• February 19, 2016 at 9:08 pm

      I am sorry to hear that you are going through that! It is so hard and exhausting and emotionally draining. We were able to be exclusively on breast at 3 weeks but it was a hellish three weeks to get there. Now we are dealing with oversupply instead, but after a hard start to get it established I am grateful for that. I hope you are able to get it all figured out without too much of a drain on your sanity!
      XOXXO, The Chicken

  • February 8, 2016 at 7:03 pm

    Sorry you had such a hard time! I hope you get a break soon!

    • February 19, 2016 at 9:09 pm

      Things are good now yup!
      XOXXO, The Chicken

  • February 10, 2016 at 11:44 am

    I didn’t start breastfeeding the Beats until they were almost 3 months old. This meant a month in NICU spent doing lots of skin to skin and placing my nipples in their mouths, followed by another month doing exactly what you described and then a whole other month feeding them for extended periods of time, weighing them both pre and post feedings followed by pumping for 20-30 mins. All combined with dealing with She-Beat’s submucosal tongue tie.

    I tell anyone about this and they looked (and still looked) utterly horrified. This isn’t how they envious breastfeeding and the fact we worked so hard to get it off the ground made so many question my motivations and sanity. It even ended friendships.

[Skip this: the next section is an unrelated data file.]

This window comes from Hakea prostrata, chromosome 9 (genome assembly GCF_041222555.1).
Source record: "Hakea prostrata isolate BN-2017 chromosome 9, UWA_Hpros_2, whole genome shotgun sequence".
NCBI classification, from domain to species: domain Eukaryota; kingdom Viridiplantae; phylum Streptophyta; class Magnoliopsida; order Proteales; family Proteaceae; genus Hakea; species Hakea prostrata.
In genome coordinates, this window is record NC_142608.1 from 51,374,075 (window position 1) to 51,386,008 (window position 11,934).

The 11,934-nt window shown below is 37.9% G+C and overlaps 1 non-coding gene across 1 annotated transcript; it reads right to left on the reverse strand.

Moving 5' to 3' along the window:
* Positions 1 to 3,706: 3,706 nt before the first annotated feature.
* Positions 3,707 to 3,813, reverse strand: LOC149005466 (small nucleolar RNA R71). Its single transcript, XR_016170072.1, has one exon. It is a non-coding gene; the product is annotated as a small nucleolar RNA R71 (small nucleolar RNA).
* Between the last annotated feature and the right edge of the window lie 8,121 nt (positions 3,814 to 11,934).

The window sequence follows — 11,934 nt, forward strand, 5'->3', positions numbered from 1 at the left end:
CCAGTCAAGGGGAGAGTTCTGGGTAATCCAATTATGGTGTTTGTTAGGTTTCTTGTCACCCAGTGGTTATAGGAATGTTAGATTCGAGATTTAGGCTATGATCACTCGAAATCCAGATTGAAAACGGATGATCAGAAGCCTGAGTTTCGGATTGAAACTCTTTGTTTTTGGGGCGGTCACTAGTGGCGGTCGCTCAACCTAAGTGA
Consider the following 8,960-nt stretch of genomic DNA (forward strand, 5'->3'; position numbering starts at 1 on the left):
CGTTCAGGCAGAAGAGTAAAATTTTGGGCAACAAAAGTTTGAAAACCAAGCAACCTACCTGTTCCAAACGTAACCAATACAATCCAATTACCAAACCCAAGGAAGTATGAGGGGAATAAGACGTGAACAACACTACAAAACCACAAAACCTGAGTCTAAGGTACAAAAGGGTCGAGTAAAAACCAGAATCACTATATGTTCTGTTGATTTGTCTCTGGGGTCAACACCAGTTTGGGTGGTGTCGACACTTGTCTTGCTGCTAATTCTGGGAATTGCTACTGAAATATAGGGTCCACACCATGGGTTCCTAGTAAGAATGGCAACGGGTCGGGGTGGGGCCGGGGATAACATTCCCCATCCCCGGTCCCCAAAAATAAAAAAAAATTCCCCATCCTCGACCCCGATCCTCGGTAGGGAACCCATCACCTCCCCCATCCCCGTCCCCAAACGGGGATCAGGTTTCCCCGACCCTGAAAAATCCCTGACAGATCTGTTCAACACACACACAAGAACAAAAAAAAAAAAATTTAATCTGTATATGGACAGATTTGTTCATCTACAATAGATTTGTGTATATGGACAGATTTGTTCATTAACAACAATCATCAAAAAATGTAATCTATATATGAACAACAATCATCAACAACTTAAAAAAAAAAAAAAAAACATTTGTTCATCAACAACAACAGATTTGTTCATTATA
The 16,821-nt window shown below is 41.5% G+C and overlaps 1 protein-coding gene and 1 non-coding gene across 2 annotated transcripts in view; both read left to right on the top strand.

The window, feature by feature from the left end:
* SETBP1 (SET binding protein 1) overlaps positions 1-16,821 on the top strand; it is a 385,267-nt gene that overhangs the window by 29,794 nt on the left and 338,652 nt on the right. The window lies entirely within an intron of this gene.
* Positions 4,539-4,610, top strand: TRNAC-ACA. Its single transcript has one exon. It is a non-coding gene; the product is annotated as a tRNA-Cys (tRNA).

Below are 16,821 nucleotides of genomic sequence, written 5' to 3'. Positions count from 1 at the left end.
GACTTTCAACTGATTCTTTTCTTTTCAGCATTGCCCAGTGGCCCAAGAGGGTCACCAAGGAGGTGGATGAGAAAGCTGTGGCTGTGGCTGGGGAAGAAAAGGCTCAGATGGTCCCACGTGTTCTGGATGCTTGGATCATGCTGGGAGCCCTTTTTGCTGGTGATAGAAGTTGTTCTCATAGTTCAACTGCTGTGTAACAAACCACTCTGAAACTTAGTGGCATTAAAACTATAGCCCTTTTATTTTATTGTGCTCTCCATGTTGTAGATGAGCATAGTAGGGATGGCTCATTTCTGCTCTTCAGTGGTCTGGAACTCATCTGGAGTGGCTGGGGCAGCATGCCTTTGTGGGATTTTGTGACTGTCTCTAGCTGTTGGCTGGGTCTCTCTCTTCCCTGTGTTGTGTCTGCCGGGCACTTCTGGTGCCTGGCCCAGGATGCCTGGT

So I get where you’re coming from. And, honestly, if it wasn’t for the fact that both Beats craved being at the breast (there were many nights early where the only way to smooth them was to put them to the breast and let them attempt to suck ) and the fact that I was getting a lot of support from our NICU nurses and some amazing lactation consultants, I likely would have beaten myself up emotionally over this. Still, we don’t talk often about how difficult establishing breastfeeding can be. Which is a shame because with more support and an understanding that it doesn’t have to be all or nothing, I think more women would feel less defeated with this process, regardless if they chose to continue breastfeeding or not.

    • February 19, 2016 at 9:11 pm

      Does that mean you just pumped before three months? UGH. Breastfeeding is a lot harder than anyone talks about. Which is funny since everyone I talk to about it seems to have had their own issues. But yet everyone wants to pretend its all roses.
      XOXXO, The Chicken

  • February 10, 2016 at 12:10 pm

    Good words of advice. I think it’s important for people to read all kinds of stories when they’re starting to breastfeed.

    • February 19, 2016 at 9:12 pm

      Yeah Its good to know what can lay ahead for sure.
      XOXXO, The Chicken

Comments are closed.